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Chronic Illness Awareness: Leyla's Story

Posted by Simra Faisal on

Welcome to another blog post, we are so honoured to be able to amplify the voices of our followers with Chronic Illness. This week Leyla kindly shared her story with us.

Leyla's Story

When I was a little girl I wanted to be a dancer, I went to every dance class you can think of; ballet, tap, modern, jazz, and when I left school I used the money my parents had saved up for me from being little to attend performing arts school. Throughout my teenage years, people would comment on my good posture, how I would carry myself head up, straight back, and full of energy. Then my twenties happened, I discovered nights out and boys that took priority above me performing. The natural progression was to quit college, get a job, move out and live with a boy. The only thing that mattered to me was fun and earning money to maintain that way of life. At 24 I experienced a traumatic relationship, luckily I had a good head on my shoulders and left the relationship after experiencing violence, but at that young age, I didn’t understand the importance of taking time to heal from trauma.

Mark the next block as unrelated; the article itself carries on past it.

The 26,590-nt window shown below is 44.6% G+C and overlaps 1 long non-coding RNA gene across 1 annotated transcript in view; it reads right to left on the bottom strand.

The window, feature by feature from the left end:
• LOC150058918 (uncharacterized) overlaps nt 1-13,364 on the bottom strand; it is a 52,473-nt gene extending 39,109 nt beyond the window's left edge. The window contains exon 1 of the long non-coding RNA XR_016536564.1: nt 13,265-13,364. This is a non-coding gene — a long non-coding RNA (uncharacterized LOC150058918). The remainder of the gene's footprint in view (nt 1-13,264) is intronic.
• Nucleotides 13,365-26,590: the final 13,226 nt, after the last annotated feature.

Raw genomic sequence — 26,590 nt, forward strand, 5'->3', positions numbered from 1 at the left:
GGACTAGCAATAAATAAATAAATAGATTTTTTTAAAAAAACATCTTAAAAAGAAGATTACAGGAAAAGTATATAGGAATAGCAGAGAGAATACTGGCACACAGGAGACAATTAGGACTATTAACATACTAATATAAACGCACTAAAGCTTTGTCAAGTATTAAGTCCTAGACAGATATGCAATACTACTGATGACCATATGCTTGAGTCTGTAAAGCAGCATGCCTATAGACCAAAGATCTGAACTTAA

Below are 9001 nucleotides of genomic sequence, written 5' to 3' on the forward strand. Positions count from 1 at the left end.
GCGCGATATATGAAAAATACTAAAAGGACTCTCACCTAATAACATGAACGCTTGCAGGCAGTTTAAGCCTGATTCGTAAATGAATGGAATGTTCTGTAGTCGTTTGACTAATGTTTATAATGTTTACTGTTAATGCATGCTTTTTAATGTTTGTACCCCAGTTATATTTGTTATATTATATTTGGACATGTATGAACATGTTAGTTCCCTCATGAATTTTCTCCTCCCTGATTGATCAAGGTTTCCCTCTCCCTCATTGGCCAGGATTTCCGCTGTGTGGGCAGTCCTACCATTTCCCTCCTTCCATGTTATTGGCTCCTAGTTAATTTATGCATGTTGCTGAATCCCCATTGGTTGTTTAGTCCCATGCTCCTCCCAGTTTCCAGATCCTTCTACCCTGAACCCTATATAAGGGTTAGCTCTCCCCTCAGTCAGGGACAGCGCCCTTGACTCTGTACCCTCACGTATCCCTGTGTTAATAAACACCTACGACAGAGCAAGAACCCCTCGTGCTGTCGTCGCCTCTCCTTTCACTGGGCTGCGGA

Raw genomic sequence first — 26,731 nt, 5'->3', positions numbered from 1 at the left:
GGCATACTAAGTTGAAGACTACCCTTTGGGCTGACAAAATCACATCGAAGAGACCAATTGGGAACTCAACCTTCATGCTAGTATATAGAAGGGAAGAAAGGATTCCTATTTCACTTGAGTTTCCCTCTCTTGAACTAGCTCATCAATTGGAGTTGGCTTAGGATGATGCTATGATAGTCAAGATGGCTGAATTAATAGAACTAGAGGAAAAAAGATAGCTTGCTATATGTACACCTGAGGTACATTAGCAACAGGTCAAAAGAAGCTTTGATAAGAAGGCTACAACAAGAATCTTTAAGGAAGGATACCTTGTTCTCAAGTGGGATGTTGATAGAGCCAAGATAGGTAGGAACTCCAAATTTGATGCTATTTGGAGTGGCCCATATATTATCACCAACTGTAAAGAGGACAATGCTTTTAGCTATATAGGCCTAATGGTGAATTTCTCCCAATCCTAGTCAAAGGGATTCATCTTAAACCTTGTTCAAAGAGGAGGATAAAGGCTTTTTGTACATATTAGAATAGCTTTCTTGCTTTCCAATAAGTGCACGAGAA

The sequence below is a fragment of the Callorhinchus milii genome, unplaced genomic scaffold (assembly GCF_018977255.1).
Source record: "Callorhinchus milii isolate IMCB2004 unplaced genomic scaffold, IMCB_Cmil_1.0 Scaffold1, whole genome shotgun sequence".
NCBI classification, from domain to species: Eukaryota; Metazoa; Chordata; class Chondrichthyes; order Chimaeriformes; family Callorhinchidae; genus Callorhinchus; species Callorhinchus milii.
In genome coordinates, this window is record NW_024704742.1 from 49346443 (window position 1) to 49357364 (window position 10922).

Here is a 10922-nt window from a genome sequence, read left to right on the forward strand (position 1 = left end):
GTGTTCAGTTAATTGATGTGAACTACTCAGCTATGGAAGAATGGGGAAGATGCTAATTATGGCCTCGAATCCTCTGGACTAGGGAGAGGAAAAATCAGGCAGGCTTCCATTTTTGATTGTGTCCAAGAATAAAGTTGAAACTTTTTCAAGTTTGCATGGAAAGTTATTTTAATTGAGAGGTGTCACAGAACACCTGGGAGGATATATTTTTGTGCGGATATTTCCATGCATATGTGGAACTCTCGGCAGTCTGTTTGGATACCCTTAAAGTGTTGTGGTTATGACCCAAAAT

Two years on, I wasn’t in the best headspace when another boyfriend commented on my back which appeared to be bent slightly on an angle. Mortified, I spent weeks staring at my slightly off centre-back and rib cage which I had never previously been aware of. Eventually, I went to see the doctor who arranged for me to see a consultant, and nearly a year on I was diagnosed as having scoliosis.

Scoliosis is a condition that usually starts from a young pre-pubescent age, and if picked up early enough can be corrected with a back brace or surgery. This is preferable when a child is still growing as the bones have time to adapt and a person with scoliosis has a chance of growing up relatively problem-free. My scoliosis had never been noticeable before, so much so that my parents and ballet teacher found my posture to be better than average. This is unusual as most of the time, simply touching your toes can highlight a curvature of the spine.

My full-body X-ray showed my spine was curved 38.5 degrees to the right, my bones and joints were healthy, and considering the curvature, I was physically fit. If a curvature of the spine is above 40 degrees then an orthopedic consultant will recommend placing metal rods and fusing them to the spine. This operation can take 10 hours and comes with risks which as a healthy 26-year old I wasn’t prepared to take.